Lentil stew and carrot pudding instead of schnitzel or steak? Vegan restaurants and supermarkets can now be found on every corner, and hardly anyone is still surprised when you throw a tofu patty on the grill instead of meat. However, doing without animal products altogether is not without controversy. While it may still work for the "normal citizen", many athletes ask themselves: Can the high demand for carbohydrates, healthy fats and above all protein be met with vegan food?
The trend to eat vegan has long since reached the fitness and weight training scene. More and more fitness athletes are turning exclusively to a plant-based diet, i.e. doing without meat, eggs, milk, etc. First conclusion: it works! However, the question arises as to what vegan athletes have to pay attention to in order not to suffer a nutrient deficiency in the long term.
Besides vitamins, minerals and trace elements, our food can basically be divided into the three macronutrients carbohydrates, protein and fat. Especially in intensive training variants such as strength or interval training, our body obtains the necessary energy increasingly from carbohydrates. Here it comes for vegan sportsmen only extremely rarely to supply bottlenecks, since vegetable food usually exhibits a very high carbohydrate portion. Especially rice, potatoes, legumes and fruit are optimal energy suppliers and are also good for your health.
Fatty acids are used in particular during longer periods of exertion with lower intensity. In contrast to carbohydrates and protein, however, the fat content of the diet does not necessarily have to be increased during sporting activities, as our body is able to fall back on its own fat reserves for a very long time - a not undesirable side effect for many fitness athletes. Those who integrate foods such as nuts, avocados and olive, coconut or linseed oil into their diet are supplied with all the necessary fatty acids.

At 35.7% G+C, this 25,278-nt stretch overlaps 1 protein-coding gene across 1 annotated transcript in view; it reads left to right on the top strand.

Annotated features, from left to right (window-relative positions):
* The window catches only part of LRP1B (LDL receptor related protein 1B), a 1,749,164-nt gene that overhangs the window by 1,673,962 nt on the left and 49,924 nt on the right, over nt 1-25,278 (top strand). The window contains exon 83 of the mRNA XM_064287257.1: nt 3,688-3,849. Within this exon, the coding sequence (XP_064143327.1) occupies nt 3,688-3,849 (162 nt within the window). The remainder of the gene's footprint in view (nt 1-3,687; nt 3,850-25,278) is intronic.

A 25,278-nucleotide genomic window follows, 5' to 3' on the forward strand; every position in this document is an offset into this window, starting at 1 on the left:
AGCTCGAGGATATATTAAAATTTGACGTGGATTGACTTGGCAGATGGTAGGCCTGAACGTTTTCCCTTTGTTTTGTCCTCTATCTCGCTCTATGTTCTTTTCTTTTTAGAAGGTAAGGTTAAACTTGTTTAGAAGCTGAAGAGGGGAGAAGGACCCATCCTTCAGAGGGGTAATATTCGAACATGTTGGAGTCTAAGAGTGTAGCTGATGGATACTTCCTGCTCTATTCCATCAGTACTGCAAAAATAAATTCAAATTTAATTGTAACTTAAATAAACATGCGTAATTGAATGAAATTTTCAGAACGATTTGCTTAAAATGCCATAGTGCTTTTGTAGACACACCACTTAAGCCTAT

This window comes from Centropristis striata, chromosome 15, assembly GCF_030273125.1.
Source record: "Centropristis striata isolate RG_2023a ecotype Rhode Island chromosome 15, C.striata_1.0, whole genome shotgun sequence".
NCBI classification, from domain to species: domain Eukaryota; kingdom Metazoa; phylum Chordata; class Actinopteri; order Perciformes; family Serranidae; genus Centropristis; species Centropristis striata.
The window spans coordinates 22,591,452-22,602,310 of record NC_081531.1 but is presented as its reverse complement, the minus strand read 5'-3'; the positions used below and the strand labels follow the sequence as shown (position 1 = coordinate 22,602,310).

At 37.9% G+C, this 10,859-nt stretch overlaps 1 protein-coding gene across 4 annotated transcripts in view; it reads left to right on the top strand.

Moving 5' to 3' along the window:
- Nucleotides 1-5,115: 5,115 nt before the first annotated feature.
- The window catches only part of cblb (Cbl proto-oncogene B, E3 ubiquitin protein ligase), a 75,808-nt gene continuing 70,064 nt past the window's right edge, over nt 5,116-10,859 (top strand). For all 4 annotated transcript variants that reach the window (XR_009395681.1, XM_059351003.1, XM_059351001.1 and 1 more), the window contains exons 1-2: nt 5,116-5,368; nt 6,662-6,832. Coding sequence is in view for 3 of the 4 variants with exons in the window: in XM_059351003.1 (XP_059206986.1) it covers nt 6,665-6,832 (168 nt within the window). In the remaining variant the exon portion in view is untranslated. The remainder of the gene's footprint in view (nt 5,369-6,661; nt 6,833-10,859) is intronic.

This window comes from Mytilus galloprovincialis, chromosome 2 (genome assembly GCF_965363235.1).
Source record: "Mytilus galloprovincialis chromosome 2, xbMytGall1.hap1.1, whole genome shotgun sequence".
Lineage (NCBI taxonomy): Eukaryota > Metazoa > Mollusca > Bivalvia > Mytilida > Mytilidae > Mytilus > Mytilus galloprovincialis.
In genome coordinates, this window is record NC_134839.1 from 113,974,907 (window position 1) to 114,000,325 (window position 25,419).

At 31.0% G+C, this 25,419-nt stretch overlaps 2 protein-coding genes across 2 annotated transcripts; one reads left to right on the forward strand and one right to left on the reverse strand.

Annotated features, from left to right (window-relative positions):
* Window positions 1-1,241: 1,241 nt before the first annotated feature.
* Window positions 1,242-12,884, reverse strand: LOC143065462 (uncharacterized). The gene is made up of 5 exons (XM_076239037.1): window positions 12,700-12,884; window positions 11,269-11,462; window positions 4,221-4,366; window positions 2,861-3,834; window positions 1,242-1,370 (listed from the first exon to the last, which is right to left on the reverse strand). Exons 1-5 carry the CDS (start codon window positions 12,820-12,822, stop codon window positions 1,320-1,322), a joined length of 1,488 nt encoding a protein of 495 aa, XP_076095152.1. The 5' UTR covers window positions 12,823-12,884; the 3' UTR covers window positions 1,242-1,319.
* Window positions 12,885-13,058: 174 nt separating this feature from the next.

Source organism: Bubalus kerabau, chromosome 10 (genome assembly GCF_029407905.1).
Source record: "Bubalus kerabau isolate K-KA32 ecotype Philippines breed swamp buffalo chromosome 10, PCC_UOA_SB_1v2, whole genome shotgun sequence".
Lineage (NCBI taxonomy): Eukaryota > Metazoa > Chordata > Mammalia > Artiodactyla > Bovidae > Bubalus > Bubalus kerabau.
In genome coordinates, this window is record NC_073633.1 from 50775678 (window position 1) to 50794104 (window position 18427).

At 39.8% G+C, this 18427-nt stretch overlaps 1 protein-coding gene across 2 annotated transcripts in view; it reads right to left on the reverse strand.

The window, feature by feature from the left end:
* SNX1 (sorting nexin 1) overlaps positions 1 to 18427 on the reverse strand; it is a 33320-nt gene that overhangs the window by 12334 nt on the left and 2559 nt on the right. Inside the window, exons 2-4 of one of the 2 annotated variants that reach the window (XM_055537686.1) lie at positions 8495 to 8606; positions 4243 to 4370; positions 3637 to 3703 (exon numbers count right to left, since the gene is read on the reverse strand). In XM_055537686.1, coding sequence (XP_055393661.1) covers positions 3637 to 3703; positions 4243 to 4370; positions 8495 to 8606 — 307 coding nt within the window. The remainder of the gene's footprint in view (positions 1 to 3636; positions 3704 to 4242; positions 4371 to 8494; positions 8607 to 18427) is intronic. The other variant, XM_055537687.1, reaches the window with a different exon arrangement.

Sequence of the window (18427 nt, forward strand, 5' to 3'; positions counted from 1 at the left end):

In addition to macronutrients, vitamins, minerals and trace elements are also essential for a healthy diet. What many do not know: Not only fruits and vegetables are good sources of vitamins. Vitamin B12, for example, is found almost exclusively in meat, fish, eggs and dairy products - the same applies to calcium, iodine and vitamin D. During intensive training and the resulting high nutrient consumption, a dietary supplement with vitamin B12, calcium and vitamin D can therefore also make sense. Anyone who fears that they are heading for an undersupply of these substances should consult a doctor or nutritionist. The rule is: two opinions are always better than just one.
Let's move on to the third of the three macronutrients, protein: Here it can be a bit tight for competitive athletes with the optimal supply. Especially strength athletes and those who are interested in muscle building should take at least 1.5 grams of protein per kilogram of body weight daily. Now, plant foods such as lentils, beans, chickpeas, nuts and soy do contain protein. However, in contrast to animal products such as meat, fish, eggs and the like, the proportion is significantly lower. In order to consume sufficient protein, relatively large quantities of lentils, beans, etc. would have to be consumed, which is often accompanied by an excessively high intake of carbohydrates. In order to avoid unwanted fat deposits and still consume enough protein, it is recommended for ambitious athletes to use vegetable shakes made from hemp, rice or soy protein.